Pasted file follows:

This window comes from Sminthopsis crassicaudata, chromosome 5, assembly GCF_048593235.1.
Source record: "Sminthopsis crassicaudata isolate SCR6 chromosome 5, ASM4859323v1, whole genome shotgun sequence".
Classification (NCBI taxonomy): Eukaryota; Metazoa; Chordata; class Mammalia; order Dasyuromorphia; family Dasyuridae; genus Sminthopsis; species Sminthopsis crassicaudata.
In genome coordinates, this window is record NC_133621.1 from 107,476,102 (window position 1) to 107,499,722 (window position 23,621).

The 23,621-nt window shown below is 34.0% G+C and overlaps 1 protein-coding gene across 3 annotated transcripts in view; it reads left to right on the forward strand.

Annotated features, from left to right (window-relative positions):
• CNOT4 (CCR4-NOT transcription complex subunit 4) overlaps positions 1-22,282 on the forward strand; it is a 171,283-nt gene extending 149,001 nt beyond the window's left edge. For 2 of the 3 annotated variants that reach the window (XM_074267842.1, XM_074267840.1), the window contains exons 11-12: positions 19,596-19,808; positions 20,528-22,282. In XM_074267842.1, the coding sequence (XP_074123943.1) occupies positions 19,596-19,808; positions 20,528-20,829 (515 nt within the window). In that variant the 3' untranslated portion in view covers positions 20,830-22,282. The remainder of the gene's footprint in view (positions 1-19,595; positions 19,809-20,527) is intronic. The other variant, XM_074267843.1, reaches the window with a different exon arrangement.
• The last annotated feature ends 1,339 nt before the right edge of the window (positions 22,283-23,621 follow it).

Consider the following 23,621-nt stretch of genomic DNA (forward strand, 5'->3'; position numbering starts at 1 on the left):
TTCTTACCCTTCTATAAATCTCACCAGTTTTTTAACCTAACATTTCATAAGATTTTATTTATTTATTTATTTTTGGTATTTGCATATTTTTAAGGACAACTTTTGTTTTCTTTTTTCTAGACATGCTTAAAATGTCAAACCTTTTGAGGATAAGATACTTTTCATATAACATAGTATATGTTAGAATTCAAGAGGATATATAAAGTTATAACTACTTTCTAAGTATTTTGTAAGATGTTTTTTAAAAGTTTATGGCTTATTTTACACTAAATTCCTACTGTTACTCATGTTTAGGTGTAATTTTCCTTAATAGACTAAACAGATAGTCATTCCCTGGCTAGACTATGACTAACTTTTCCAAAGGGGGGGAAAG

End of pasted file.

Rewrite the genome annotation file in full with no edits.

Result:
This window comes from Sminthopsis crassicaudata, chromosome 5, assembly GCF_048593235.1.
Source record: "Sminthopsis crassicaudata isolate SCR6 chromosome 5, ASM4859323v1, whole genome shotgun sequence".
Classification (NCBI taxonomy): Eukaryota; Metazoa; Chordata; class Mammalia; order Dasyuromorphia; family Dasyuridae; genus Sminthopsis; species Sminthopsis crassicaudata.
In genome coordinates, this window is record NC_133621.1 from 107,476,102 (window position 1) to 107,499,722 (window position 23,621).

The 23,621-nt window shown below is 34.0% G+C and overlaps 1 protein-coding gene across 3 annotated transcripts in view; it reads left to right on the forward strand.

Annotated features, from left to right (window-relative positions):
• CNOT4 (CCR4-NOT transcription complex subunit 4) overlaps positions 1-22,282 on the forward strand; it is a 171,283-nt gene extending 149,001 nt beyond the window's left edge. For 2 of the 3 annotated variants that reach the window (XM_074267842.1, XM_074267840.1), the window contains exons 11-12: positions 19,596-19,808; positions 20,528-22,282. In XM_074267842.1, the coding sequence (XP_074123943.1) occupies positions 19,596-19,808; positions 20,528-20,829 (515 nt within the window). In that variant the 3' untranslated portion in view covers positions 20,830-22,282. The remainder of the gene's footprint in view (positions 1-19,595; positions 19,809-20,527) is intronic. The other variant, XM_074267843.1, reaches the window with a different exon arrangement.
• The last annotated feature ends 1,339 nt before the right edge of the window (positions 22,283-23,621 follow it).

Consider the following 23,621-nt stretch of genomic DNA (forward strand, 5'->3'; position numbering starts at 1 on the left):
TTCTTACCCTTCTATAAATCTCACCAGTTTTTTAACCTAACATTTCATAAGATTTTATTTATTTATTTATTTTTGGTATTTGCATATTTTTAAGGACAACTTTTGTTTTCTTTTTTCTAGACATGCTTAAAATGTCAAACCTTTTGAGGATAAGATACTTTTCATATAACATAGTATATGTTAGAATTCAAGAGGATATATAAAGTTATAACTACTTTCTAAGTATTTTGTAAGATGTTTTTTAAAAGTTTATGGCTTATTTTACACTAAATTCCTACTGTTACTCATGTTTAGGTGTAATTTTCCTTAATAGACTAAACAGATAGTCATTCCCTGGCTAGACTATGACTAACTTTTCCAAAGGGGGGGAAAG